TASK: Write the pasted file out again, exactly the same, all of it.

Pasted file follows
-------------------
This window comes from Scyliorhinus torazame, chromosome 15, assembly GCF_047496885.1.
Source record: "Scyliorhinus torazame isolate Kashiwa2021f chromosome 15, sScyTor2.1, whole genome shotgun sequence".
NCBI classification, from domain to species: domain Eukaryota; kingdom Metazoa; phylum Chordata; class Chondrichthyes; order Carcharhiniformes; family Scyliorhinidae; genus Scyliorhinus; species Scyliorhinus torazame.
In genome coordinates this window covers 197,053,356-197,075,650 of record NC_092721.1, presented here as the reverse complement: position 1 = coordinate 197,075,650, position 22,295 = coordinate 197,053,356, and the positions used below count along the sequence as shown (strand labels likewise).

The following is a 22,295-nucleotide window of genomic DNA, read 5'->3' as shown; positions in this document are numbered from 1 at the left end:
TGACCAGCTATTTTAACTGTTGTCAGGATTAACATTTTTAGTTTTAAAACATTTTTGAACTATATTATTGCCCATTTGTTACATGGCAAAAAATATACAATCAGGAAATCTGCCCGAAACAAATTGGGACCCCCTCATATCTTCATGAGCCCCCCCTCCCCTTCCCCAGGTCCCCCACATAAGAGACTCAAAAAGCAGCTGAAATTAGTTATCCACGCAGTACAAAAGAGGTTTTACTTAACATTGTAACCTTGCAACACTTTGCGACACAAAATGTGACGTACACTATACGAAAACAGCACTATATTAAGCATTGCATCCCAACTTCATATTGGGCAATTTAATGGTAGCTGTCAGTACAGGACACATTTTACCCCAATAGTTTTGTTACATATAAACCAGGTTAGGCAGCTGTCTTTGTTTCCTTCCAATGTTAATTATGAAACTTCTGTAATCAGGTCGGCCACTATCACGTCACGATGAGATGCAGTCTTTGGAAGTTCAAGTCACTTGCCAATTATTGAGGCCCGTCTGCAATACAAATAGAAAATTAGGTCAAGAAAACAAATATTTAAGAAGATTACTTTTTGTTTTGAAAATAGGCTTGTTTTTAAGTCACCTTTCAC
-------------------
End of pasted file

This window comes from Scyliorhinus torazame, chromosome 15, assembly GCF_047496885.1.
Source record: "Scyliorhinus torazame isolate Kashiwa2021f chromosome 15, sScyTor2.1, whole genome shotgun sequence".
NCBI classification, from domain to species: domain Eukaryota; kingdom Metazoa; phylum Chordata; class Chondrichthyes; order Carcharhiniformes; family Scyliorhinidae; genus Scyliorhinus; species Scyliorhinus torazame.
In genome coordinates this window covers 197,053,356-197,075,650 of record NC_092721.1, presented here as the reverse complement: position 1 = coordinate 197,075,650, position 22,295 = coordinate 197,053,356, and the positions used below count along the sequence as shown (strand labels likewise).

The following is a 22,295-nucleotide window of genomic DNA, read 5'->3' as shown; positions in this document are numbered from 1 at the left end:
TGACCAGCTATTTTAACTGTTGTCAGGATTAACATTTTTAGTTTTAAAACATTTTTGAACTATATTATTGCCCATTTGTTACATGGCAAAAAATATACAATCAGGAAATCTGCCCGAAACAAATTGGGACCCCCTCATATCTTCATGAGCCCCCCCTCCCCTTCCCCAGGTCCCCCACATAAGAGACTCAAAAAGCAGCTGAAATTAGTTATCCACGCAGTACAAAAGAGGTTTTACTTAACATTGTAACCTTGCAACACTTTGCGACACAAAATGTGACGTACACTATACGAAAACAGCACTATATTAAGCATTGCATCCCAACTTCATATTGGGCAATTTAATGGTAGCTGTCAGTACAGGACACATTTTACCCCAATAGTTTTGTTACATATAAACCAGGTTAGGCAGCTGTCTTTGTTTCCTTCCAATGTTAATTATGAAACTTCTGTAATCAGGTCGGCCACTATCACGTCACGATGAGATGCAGTCTTTGGAAGTTCAAGTCACTTGCCAATTATTGAGGCCCGTCTGCAATACAAATAGAAAATTAGGTCAAGAAAACAAATATTTAAGAAGATTACTTTTTGTTTTGAAAATAGGCTTGTTTTTAAGTCACCTTTCAC